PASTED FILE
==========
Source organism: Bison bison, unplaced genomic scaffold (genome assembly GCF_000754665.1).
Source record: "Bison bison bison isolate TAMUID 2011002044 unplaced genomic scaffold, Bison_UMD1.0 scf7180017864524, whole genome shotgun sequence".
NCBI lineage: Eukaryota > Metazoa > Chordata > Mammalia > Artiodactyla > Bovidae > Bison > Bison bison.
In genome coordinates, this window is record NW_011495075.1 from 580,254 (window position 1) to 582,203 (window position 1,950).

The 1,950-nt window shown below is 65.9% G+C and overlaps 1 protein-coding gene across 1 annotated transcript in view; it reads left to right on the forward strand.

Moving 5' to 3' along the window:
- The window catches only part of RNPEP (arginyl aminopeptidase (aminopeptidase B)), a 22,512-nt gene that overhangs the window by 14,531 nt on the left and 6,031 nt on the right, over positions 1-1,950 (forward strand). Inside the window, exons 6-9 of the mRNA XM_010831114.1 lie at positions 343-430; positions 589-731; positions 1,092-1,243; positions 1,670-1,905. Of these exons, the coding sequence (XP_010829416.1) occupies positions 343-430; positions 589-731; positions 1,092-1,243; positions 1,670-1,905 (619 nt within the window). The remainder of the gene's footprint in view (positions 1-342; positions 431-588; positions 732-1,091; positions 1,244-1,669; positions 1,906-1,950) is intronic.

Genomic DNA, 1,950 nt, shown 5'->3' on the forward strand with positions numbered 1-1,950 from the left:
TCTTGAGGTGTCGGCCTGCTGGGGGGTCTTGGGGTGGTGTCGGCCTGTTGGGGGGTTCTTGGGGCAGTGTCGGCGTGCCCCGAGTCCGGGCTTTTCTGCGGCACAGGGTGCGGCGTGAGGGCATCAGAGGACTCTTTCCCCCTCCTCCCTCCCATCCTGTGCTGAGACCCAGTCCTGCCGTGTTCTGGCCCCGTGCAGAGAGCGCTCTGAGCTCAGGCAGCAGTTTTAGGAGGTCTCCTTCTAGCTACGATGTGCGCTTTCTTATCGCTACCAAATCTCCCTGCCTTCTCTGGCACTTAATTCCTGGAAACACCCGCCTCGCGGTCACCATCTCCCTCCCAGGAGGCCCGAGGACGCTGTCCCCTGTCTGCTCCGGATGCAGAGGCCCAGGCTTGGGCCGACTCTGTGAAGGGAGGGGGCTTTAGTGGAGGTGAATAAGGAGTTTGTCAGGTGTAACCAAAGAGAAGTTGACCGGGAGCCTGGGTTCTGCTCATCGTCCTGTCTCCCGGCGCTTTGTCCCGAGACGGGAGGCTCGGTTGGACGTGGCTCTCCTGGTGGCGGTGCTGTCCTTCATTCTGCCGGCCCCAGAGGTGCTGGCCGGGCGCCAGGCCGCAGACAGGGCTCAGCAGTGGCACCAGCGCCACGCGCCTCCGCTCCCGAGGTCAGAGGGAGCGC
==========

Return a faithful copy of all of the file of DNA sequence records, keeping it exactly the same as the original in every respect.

Source organism: Bison bison, unplaced genomic scaffold (genome assembly GCF_000754665.1).
Source record: "Bison bison bison isolate TAMUID 2011002044 unplaced genomic scaffold, Bison_UMD1.0 scf7180017864524, whole genome shotgun sequence".
NCBI lineage: Eukaryota > Metazoa > Chordata > Mammalia > Artiodactyla > Bovidae > Bison > Bison bison.
In genome coordinates, this window is record NW_011495075.1 from 580,254 (window position 1) to 582,203 (window position 1,950).

The 1,950-nt window shown below is 65.9% G+C and overlaps 1 protein-coding gene across 1 annotated transcript in view; it reads left to right on the forward strand.

Moving 5' to 3' along the window:
- The window catches only part of RNPEP (arginyl aminopeptidase (aminopeptidase B)), a 22,512-nt gene that overhangs the window by 14,531 nt on the left and 6,031 nt on the right, over positions 1-1,950 (forward strand). Inside the window, exons 6-9 of the mRNA XM_010831114.1 lie at positions 343-430; positions 589-731; positions 1,092-1,243; positions 1,670-1,905. Of these exons, the coding sequence (XP_010829416.1) occupies positions 343-430; positions 589-731; positions 1,092-1,243; positions 1,670-1,905 (619 nt within the window). The remainder of the gene's footprint in view (positions 1-342; positions 431-588; positions 732-1,091; positions 1,244-1,669; positions 1,906-1,950) is intronic.

Genomic DNA, 1,950 nt, shown 5'->3' on the forward strand with positions numbered 1-1,950 from the left:
TCTTGAGGTGTCGGCCTGCTGGGGGGTCTTGGGGTGGTGTCGGCCTGTTGGGGGGTTCTTGGGGCAGTGTCGGCGTGCCCCGAGTCCGGGCTTTTCTGCGGCACAGGGTGCGGCGTGAGGGCATCAGAGGACTCTTTCCCCCTCCTCCCTCCCATCCTGTGCTGAGACCCAGTCCTGCCGTGTTCTGGCCCCGTGCAGAGAGCGCTCTGAGCTCAGGCAGCAGTTTTAGGAGGTCTCCTTCTAGCTACGATGTGCGCTTTCTTATCGCTACCAAATCTCCCTGCCTTCTCTGGCACTTAATTCCTGGAAACACCCGCCTCGCGGTCACCATCTCCCTCCCAGGAGGCCCGAGGACGCTGTCCCCTGTCTGCTCCGGATGCAGAGGCCCAGGCTTGGGCCGACTCTGTGAAGGGAGGGGGCTTTAGTGGAGGTGAATAAGGAGTTTGTCAGGTGTAACCAAAGAGAAGTTGACCGGGAGCCTGGGTTCTGCTCATCGTCCTGTCTCCCGGCGCTTTGTCCCGAGACGGGAGGCTCGGTTGGACGTGGCTCTCCTGGTGGCGGTGCTGTCCTTCATTCTGCCGGCCCCAGAGGTGCTGGCCGGGCGCCAGGCCGCAGACAGGGCTCAGCAGTGGCACCAGCGCCACGCGCCTCCGCTCCCGAGGTCAGAGGGAGCGC